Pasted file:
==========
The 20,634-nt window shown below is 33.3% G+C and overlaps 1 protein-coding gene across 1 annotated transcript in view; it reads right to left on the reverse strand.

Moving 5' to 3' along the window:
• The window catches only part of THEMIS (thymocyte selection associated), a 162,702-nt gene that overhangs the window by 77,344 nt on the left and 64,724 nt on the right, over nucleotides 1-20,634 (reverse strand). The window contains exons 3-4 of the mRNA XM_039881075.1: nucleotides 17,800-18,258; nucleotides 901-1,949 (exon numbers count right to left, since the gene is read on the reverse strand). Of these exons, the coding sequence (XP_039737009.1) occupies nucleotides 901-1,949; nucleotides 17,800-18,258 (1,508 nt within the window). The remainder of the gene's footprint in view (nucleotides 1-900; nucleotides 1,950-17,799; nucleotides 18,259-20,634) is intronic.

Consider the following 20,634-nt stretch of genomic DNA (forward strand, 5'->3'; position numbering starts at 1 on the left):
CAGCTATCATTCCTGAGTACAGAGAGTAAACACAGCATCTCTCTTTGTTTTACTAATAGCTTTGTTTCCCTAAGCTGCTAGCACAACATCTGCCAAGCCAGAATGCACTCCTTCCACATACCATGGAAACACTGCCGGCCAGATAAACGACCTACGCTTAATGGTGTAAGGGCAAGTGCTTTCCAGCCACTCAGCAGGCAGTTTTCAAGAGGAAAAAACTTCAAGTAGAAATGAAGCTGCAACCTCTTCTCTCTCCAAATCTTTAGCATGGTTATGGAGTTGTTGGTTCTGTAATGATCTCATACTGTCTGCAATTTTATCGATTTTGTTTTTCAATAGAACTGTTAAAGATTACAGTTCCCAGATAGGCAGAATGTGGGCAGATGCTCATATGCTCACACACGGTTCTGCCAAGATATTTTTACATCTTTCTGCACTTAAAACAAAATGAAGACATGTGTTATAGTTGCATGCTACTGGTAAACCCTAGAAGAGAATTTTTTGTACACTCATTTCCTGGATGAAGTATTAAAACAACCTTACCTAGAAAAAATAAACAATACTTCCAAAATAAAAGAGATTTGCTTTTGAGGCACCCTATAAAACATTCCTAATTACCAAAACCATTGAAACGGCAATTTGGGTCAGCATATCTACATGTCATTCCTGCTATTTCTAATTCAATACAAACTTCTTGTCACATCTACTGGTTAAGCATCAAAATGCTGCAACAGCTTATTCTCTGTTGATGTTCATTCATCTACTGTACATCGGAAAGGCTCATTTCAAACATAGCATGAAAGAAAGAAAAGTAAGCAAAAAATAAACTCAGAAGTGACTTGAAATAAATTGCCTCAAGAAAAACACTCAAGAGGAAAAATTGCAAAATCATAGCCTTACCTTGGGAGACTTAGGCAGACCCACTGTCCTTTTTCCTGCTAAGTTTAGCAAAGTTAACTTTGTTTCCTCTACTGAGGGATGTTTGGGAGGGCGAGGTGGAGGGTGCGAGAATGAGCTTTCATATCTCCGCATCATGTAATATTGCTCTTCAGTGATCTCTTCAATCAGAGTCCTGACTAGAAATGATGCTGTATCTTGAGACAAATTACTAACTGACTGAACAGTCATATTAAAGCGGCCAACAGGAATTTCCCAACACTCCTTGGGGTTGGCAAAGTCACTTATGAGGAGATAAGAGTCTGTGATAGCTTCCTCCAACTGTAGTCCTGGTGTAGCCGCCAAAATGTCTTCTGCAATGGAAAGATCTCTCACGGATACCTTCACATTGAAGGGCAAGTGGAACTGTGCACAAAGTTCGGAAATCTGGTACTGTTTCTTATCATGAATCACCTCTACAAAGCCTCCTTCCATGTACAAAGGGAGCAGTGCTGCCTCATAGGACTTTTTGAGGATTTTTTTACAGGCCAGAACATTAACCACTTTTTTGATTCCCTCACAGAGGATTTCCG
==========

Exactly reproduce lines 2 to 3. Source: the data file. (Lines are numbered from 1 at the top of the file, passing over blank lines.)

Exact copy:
Moving 5' to 3' along the window:
• The window catches only part of THEMIS (thymocyte selection associated), a 162,702-nt gene that overhangs the window by 77,344 nt on the left and 64,724 nt on the right, over nucleotides 1-20,634 (reverse strand). The window contains exons 3-4 of the mRNA XM_039881075.1: nucleotides 17,800-18,258; nucleotides 901-1,949 (exon numbers count right to left, since the gene is read on the reverse strand). Of these exons, the coding sequence (XP_039737009.1) occupies nucleotides 901-1,949; nucleotides 17,800-18,258 (1,508 nt within the window). The remainder of the gene's footprint in view (nucleotides 1-900; nucleotides 1,950-17,799; nucleotides 18,259-20,634) is intronic.